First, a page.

Tokyo, and Then it was Time to Go


We know you have anxiously been awaiting the arrival of some really great big fat guys, and it would be mean to disappoint you readers any longer…. We know you couldn’t wait to see these large men in thongs bum shots, so here they are! The day started out really lucky, as when we had initially tried to purchase seats to sumo at home we were faced with having to buy all four seats in the stadium box. Seats at this event in the lower bowl are a box with four cushions on the ground that you sit on cross-legged and that get very crowded with all four people in them. Research before the event had told us that ticket sales were the lowest they had ever been, primarily because the sales were fed by tourists, and tourism has been down since the tsunami. So we were very lucky when we came to purchase Sumo tickets because we happened to get fifth row box seats for the price of two, and did not have to share the box with anyone.

The sumo events themselves start off slow with the lowest on the sumo hierarchy wrestling first, and we had grand delusions that we could seriously take these guys on! But the title fights did not disappoint us, with the grand yokozuna weighing over three hundred pounds, and winning the match in his category. It also surprised us to see that many sumo wrestlers were not Japanese but Mongolians, Europeans, and many other ethnicity. The sumo we found most comical was a sumo from Czech Republic in the top, makuuchi division. He must have only tipped the scales a bit over 200 pounds and the crowd loved him. The Japanese man in the booth next to us used our Japanese Language book to tell us that this man was his favorite but never wins because he was very small. This time was no exception and the Czech did lose his match again making him 0 and 4 for the tournament so far. We also felt a warmth from the Japanese people here that was lacking so far in our trip, we couldn’t really get many locals to talk to us and felt rather discouraged with the Canadian-Japanese relations.However at the Sumo fight we were making friends on both sides of our little box and might we say milking it quite nicely! The people to our left shared a bottle of Sake with us and the people on our right kept giving us food and glasses of beer. We learned the Japanese word for cheers, Kampai.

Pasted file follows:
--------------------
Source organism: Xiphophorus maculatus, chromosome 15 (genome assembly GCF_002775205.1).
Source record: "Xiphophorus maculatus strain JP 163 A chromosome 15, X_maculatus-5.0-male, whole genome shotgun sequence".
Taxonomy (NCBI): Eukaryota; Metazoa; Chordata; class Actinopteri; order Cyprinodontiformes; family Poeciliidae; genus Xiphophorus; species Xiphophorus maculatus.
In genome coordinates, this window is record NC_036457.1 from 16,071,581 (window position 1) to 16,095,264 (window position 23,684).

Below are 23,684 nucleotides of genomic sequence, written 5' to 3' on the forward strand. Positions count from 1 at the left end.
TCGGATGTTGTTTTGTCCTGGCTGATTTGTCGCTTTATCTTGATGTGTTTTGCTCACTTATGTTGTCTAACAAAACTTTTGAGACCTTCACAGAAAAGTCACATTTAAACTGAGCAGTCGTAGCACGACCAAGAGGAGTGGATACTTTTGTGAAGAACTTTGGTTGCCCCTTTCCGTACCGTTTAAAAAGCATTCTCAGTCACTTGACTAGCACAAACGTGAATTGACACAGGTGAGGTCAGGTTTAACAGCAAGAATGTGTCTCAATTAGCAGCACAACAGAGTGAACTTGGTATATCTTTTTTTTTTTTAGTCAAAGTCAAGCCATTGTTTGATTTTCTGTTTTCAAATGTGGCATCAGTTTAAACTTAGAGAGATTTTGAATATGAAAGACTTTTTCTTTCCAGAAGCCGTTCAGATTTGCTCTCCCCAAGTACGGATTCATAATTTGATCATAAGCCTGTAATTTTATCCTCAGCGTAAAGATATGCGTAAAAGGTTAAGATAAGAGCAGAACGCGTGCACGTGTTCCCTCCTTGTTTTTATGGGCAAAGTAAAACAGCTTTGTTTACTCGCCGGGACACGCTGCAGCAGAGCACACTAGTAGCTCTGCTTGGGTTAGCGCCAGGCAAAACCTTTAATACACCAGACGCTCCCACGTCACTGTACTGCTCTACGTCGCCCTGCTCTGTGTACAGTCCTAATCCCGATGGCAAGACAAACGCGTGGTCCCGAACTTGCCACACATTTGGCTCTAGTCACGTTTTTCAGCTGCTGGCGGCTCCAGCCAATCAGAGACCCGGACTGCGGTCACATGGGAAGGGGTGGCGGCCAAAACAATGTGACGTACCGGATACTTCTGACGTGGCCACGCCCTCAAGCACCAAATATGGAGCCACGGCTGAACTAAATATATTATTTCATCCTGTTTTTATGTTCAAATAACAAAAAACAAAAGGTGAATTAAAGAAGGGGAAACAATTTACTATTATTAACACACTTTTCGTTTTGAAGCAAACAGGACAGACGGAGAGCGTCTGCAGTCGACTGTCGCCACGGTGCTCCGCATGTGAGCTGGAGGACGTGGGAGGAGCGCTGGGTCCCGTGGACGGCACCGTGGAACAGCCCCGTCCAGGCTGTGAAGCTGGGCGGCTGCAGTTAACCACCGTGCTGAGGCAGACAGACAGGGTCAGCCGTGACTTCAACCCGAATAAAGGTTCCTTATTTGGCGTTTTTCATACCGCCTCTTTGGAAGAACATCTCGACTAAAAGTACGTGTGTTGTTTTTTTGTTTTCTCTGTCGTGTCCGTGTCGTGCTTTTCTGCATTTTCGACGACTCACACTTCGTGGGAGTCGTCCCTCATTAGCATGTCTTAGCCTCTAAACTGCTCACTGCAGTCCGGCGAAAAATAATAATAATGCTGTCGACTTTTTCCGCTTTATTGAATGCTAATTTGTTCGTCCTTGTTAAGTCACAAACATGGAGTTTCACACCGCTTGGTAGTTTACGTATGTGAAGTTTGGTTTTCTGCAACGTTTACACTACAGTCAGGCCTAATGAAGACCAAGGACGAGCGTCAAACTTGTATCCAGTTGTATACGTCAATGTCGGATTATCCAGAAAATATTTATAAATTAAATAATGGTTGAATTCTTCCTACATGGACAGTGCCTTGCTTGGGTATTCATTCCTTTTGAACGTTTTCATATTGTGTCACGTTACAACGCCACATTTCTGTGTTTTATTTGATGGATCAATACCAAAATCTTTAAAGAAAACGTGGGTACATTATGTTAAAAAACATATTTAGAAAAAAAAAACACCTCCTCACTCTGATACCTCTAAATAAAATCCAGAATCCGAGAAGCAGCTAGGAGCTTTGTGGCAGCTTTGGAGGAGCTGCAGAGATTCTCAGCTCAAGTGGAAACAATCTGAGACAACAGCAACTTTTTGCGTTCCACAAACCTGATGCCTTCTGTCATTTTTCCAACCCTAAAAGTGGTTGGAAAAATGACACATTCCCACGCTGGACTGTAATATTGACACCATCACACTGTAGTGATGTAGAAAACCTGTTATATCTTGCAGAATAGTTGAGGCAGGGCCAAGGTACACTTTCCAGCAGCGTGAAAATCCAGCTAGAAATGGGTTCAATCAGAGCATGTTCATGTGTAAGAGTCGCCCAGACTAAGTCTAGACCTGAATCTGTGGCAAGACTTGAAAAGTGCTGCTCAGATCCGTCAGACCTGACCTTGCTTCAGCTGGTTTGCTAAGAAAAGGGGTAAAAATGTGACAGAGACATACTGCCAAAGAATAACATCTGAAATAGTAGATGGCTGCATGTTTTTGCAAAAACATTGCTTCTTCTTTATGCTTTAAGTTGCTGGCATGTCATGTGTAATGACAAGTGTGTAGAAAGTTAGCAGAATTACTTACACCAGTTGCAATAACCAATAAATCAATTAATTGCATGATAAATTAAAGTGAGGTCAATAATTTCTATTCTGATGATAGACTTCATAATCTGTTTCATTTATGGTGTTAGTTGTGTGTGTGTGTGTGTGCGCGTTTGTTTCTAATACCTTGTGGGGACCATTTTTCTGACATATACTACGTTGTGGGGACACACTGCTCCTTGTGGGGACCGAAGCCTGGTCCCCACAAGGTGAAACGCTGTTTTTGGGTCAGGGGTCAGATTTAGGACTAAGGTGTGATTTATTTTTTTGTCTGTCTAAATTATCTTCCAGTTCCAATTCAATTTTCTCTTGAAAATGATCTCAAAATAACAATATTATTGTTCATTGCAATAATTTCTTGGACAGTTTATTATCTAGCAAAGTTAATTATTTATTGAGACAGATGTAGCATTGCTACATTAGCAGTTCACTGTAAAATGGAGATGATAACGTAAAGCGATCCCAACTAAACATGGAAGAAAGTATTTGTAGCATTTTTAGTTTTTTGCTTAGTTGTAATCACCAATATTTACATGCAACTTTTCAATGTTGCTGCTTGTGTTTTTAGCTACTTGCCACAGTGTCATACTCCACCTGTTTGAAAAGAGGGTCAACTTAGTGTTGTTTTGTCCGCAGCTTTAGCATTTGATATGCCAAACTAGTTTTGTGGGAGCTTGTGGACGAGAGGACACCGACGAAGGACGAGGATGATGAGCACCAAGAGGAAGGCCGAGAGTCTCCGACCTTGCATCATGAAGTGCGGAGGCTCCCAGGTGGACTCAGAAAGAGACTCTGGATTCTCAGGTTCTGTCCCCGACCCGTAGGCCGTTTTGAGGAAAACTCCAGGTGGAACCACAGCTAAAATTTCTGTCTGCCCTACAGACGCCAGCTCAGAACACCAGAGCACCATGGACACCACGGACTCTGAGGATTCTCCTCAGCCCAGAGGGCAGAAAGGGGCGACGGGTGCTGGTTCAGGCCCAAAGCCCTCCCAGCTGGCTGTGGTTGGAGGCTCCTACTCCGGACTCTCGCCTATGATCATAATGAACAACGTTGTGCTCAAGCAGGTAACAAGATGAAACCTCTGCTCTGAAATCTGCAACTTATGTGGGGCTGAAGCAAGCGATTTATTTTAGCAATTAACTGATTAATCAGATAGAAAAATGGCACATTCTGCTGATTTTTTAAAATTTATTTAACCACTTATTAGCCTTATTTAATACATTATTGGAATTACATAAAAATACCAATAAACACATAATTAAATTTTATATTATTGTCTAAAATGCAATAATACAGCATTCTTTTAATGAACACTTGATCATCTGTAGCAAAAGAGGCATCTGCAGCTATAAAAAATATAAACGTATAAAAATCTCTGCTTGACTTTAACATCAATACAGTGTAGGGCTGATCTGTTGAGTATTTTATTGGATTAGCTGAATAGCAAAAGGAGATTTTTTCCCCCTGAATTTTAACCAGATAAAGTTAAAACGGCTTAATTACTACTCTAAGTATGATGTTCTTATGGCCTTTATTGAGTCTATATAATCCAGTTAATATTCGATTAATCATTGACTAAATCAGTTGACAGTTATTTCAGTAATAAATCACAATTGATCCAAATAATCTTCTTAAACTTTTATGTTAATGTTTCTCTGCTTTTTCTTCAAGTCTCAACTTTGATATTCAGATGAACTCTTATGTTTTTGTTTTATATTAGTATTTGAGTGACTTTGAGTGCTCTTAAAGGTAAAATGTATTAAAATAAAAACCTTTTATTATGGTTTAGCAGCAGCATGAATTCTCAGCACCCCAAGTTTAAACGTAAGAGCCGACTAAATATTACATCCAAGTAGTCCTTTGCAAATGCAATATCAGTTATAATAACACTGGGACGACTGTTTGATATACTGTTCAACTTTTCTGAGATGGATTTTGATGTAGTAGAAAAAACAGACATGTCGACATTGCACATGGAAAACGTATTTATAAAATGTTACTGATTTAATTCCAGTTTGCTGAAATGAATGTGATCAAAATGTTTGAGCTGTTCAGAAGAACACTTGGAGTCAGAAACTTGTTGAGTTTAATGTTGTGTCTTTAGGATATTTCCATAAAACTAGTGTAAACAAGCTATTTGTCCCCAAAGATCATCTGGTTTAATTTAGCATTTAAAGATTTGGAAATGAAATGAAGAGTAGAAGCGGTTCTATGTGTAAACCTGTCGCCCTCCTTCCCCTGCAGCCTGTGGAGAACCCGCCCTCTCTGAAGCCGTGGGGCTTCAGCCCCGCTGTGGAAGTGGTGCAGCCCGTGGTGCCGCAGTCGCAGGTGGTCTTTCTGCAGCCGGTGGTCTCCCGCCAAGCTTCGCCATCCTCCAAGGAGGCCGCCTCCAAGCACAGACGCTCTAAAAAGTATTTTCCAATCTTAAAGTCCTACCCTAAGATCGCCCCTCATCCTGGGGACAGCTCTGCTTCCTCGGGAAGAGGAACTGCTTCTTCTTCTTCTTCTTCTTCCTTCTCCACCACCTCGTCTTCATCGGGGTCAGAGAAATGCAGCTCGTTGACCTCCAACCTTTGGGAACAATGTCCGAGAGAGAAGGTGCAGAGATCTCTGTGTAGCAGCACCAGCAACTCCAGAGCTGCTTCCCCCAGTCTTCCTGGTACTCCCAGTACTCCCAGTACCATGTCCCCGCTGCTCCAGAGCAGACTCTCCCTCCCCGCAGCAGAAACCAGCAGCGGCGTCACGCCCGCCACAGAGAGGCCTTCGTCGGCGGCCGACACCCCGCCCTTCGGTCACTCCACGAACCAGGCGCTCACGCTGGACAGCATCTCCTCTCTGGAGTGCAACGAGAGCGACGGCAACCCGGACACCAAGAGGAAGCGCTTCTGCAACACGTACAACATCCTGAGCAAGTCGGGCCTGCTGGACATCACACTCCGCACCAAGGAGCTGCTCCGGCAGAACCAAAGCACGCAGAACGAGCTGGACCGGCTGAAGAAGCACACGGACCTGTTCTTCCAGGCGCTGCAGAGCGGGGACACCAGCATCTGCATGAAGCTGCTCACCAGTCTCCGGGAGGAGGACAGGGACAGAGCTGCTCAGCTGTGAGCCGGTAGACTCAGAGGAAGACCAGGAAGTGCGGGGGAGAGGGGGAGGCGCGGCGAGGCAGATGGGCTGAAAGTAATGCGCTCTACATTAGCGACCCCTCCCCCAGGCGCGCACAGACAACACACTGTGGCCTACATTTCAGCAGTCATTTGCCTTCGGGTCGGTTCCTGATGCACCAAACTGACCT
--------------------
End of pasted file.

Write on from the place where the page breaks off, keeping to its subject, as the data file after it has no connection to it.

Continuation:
The "little" guy

 Lastly, there was an opportunity to try a favorite dish of sumo wrestlers, chanko nabe. It was served hot in the basement and at 250 yen it was a steal of a deal. It turns out that sumos and grannys everywhere cook alike because sumo food was no different from grans homemade turkey soup. It had mushrooms, and carrots, and turkey, and veggies. Hardly unhealthy… we were told that it was not the soups unhealthy properties that made the sumos so large, but the sheer amount of it that they consumed. Gran had better buy a bigger pot to feed these hungry men who eat two meals totaling 20,000 calories per day.